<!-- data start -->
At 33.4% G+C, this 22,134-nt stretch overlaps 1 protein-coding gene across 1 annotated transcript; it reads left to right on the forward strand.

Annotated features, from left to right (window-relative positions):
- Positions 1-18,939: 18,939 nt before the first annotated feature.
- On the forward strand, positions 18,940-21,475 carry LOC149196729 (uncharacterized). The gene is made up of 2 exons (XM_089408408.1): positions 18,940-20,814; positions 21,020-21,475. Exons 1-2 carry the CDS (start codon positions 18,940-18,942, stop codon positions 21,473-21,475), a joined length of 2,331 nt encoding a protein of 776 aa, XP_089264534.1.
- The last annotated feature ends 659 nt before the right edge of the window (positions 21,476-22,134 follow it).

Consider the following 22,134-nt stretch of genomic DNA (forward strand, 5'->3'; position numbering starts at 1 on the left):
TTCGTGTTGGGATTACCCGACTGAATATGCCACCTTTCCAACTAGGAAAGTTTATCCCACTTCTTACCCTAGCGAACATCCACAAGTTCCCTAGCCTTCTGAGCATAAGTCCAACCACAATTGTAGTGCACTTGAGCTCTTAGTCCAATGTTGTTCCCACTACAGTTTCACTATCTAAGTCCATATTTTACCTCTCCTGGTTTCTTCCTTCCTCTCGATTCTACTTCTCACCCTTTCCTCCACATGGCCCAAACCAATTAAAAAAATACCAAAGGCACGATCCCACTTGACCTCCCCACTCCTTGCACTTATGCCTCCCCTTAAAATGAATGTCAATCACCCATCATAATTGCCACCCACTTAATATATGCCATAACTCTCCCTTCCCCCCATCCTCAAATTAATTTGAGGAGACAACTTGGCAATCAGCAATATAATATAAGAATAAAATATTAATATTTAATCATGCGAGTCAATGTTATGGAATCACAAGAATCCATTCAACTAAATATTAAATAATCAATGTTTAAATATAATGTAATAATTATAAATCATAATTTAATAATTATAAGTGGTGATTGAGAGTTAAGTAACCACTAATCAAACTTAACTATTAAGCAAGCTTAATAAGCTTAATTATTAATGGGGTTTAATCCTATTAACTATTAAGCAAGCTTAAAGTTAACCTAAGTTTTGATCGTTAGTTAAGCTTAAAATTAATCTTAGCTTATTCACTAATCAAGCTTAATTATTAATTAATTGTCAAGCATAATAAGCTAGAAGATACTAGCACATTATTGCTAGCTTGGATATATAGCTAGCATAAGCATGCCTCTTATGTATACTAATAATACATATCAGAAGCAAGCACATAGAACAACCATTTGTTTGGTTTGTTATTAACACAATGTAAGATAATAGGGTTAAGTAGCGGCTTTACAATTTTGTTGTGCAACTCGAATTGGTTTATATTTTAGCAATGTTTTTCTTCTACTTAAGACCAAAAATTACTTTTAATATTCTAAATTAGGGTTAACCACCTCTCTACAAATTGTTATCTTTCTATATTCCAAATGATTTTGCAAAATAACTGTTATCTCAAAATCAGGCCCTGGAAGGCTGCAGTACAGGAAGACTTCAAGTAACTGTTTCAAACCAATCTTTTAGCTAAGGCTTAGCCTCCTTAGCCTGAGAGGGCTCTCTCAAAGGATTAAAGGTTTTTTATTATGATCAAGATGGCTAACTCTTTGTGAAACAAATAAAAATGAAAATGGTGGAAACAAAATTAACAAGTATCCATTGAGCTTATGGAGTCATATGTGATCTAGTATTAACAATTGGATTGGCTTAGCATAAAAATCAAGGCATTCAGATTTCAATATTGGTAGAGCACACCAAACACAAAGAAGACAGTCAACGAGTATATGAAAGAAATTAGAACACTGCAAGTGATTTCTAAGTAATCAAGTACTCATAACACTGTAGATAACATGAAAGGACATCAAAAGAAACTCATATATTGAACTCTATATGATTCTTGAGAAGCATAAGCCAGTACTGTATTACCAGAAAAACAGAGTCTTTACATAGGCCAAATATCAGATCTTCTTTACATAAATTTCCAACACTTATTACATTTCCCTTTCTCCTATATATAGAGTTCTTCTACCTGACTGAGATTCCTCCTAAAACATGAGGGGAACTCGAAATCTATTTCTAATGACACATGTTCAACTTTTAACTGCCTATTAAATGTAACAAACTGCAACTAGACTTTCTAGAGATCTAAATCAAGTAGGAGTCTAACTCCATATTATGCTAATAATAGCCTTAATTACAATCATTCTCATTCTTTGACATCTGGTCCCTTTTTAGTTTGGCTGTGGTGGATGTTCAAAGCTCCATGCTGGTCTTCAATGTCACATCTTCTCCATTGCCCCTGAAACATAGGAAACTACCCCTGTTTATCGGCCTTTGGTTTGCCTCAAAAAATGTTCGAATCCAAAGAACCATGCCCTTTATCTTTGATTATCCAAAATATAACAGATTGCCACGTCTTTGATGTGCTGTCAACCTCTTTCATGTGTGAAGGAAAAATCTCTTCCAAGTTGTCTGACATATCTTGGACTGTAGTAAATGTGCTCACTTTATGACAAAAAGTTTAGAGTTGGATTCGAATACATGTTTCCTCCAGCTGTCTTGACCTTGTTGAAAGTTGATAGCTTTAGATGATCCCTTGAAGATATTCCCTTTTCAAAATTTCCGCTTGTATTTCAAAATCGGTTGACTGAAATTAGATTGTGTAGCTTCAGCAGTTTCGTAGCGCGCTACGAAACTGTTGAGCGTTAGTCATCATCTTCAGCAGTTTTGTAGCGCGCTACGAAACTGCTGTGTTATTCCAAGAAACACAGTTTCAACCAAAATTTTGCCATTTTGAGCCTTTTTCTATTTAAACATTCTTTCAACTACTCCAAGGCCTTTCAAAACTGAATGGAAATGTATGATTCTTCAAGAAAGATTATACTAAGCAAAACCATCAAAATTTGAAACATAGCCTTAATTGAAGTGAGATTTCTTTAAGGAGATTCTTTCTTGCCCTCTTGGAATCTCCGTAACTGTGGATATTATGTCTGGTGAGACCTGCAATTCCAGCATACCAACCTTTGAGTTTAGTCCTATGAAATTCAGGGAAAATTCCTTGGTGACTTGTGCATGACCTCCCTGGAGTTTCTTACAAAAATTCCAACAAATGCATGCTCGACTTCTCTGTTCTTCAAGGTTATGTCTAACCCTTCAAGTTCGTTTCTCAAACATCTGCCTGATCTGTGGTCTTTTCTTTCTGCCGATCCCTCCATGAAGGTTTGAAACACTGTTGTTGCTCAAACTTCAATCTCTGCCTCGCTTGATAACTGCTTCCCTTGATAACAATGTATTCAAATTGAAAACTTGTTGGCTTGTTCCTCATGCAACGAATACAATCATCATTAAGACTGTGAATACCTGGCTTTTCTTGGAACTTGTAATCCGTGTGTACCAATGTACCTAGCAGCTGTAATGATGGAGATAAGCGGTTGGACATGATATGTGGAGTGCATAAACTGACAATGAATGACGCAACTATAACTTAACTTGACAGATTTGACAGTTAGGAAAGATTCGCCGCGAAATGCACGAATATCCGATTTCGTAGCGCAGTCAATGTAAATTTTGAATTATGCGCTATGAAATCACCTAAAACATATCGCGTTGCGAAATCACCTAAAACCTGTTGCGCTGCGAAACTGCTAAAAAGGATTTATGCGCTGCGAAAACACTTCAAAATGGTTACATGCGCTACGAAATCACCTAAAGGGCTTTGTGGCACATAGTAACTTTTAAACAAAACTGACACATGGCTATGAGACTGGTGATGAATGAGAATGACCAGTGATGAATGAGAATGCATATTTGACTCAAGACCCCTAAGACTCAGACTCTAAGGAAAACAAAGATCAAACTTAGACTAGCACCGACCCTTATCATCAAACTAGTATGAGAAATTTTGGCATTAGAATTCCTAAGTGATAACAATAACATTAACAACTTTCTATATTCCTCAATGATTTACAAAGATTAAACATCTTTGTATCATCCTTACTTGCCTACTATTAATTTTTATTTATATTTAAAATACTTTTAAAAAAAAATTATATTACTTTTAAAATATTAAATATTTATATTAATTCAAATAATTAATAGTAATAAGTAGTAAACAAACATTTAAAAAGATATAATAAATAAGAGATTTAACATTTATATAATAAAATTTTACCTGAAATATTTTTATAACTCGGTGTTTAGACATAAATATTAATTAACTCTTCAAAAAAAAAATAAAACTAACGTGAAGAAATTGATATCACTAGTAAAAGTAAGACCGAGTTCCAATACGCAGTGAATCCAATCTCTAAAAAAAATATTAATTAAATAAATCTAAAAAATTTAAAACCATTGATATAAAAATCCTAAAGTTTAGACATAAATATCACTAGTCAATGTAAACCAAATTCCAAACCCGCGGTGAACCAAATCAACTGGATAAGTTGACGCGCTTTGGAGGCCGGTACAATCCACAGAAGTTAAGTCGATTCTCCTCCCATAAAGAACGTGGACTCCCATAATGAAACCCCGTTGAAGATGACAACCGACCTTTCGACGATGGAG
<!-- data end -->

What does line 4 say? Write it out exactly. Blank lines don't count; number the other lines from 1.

- On the forward strand, positions 18,940-21,475 carry LOC149196729 (uncharacterized). The gene is made up of 2 exons (XM_089408408.1): positions 18,940-20,814; positions 21,020-21,475. Exons 1-2 carry the CDS (start codon positions 18,940-18,942, stop codon positions 21,473-21,475), a joined length of 2,331 nt encoding a protein of 776 aa, XP_089264534.1.